What Sources Were Consulted

President Obama or members of his administrations were cited as sources in 66 percent of Al Jazeera's stories, compared with 59 percent for CNN, 54 percent for MSNBC, 75 percent for Fox, and 40 percent for the BBC.

The BBC, meanwhile, had more Syrian sources in its coverage than Al Jazeera, with Syrian voices appearing in 38 percent of stories compared with Al Jazeera's 26 percent. Al Jazeera also had a higher share of U.S. military and diplomatic sources than any other network studied.

Not all of Al Jazeera's coverage mirrored CNN's. The channel, for instance, had more stories than any other network on the growing humanitarian crisis in the region, though these pieces still constituted a mere 6 percent of its coverage (there's a depressing statistic for you). Pew researchers single out the evening of Aug. 30, when the network aired at 12-minute story on conditions for Syrian refugees in neighboring countries like Turkey and Lebanon. And though an abundance of Al Jazeera's coverage originated in the United States, it also had more stories than the other networks datelined from Middle Eastern countries that weren't Syria, providing regional perspective on the crisis. Despite its pledge to offer "more real news," 37 percent of Al Jazeera's stories took the form of commentary or opinion rather than reporting -- putting it more on par with MSNBC (36%) and Fox (41%) than with the BBC (23%) and CNN (14%).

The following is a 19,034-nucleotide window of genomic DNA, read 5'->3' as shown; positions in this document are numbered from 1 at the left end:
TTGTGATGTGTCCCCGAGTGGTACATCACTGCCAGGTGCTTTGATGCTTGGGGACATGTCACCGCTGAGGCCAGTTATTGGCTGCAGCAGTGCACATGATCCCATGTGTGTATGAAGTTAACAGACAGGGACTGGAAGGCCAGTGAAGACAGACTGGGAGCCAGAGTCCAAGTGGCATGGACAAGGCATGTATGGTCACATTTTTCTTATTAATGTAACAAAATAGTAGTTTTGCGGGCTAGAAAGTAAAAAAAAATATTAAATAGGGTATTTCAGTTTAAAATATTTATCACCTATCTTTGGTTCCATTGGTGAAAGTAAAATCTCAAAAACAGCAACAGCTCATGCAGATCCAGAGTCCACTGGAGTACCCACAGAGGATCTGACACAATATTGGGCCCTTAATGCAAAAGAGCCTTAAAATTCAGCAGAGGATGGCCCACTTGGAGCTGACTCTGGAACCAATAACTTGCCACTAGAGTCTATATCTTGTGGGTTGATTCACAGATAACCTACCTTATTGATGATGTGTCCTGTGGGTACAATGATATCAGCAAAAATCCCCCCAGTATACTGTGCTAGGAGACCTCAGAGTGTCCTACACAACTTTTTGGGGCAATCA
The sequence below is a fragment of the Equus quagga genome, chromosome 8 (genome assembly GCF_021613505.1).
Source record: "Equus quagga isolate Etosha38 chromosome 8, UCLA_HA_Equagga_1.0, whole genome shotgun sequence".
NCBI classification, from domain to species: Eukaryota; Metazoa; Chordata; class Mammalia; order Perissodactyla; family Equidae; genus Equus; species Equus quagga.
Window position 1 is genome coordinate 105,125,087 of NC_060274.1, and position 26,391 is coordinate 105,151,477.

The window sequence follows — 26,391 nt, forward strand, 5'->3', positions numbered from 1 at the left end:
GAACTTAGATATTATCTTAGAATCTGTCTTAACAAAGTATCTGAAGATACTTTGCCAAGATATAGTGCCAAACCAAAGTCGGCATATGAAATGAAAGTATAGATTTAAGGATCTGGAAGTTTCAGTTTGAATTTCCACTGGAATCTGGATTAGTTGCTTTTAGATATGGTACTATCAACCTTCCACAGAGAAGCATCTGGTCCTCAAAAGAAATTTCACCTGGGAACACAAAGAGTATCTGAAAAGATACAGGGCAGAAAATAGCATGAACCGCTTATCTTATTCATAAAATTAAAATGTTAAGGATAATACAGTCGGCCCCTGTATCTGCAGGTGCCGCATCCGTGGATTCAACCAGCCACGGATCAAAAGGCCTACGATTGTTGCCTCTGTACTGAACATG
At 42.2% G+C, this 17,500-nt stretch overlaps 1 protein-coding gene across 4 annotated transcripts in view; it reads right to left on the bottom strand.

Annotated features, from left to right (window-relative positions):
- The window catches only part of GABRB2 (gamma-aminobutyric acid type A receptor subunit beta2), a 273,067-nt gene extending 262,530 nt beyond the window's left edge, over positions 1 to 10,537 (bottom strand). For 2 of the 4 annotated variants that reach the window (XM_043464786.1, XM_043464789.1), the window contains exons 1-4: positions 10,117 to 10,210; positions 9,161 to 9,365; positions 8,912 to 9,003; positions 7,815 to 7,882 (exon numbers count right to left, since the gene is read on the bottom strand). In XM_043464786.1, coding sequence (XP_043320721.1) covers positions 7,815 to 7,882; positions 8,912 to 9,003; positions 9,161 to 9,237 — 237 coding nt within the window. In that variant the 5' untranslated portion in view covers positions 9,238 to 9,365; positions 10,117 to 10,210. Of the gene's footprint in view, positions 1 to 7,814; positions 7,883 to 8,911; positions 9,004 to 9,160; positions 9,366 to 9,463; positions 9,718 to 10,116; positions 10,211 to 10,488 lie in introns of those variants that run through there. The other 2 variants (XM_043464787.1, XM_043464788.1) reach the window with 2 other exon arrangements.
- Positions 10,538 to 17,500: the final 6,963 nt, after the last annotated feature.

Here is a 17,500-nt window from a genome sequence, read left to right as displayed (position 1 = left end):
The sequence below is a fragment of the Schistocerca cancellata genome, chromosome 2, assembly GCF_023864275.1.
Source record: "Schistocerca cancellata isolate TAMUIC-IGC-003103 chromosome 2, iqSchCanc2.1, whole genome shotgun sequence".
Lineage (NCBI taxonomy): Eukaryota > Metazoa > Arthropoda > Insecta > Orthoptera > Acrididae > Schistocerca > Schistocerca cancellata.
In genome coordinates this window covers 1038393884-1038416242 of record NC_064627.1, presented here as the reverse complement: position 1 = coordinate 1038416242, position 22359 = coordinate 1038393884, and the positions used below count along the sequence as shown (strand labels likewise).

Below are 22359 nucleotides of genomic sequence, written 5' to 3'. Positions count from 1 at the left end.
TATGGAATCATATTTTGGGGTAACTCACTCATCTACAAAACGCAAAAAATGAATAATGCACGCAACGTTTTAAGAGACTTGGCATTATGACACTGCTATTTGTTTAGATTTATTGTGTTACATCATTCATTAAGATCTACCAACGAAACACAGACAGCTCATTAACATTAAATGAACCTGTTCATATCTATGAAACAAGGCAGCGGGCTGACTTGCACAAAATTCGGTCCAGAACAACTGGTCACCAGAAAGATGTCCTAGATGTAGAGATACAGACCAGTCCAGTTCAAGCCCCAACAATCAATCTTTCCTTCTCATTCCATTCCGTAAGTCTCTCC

What the Pew report doesn't explore is whether Al Jazeera simply has yet to deliver on its promise to offer a fresh form of cable news, or whether it is covering the news out of Syria in a similar fashion to networks like CNN as part of a deliberate strategy to attract hesitant American viewers (admittedly, Pew only studied six days of coverage -- a snapshot of the channel's ambitious launch).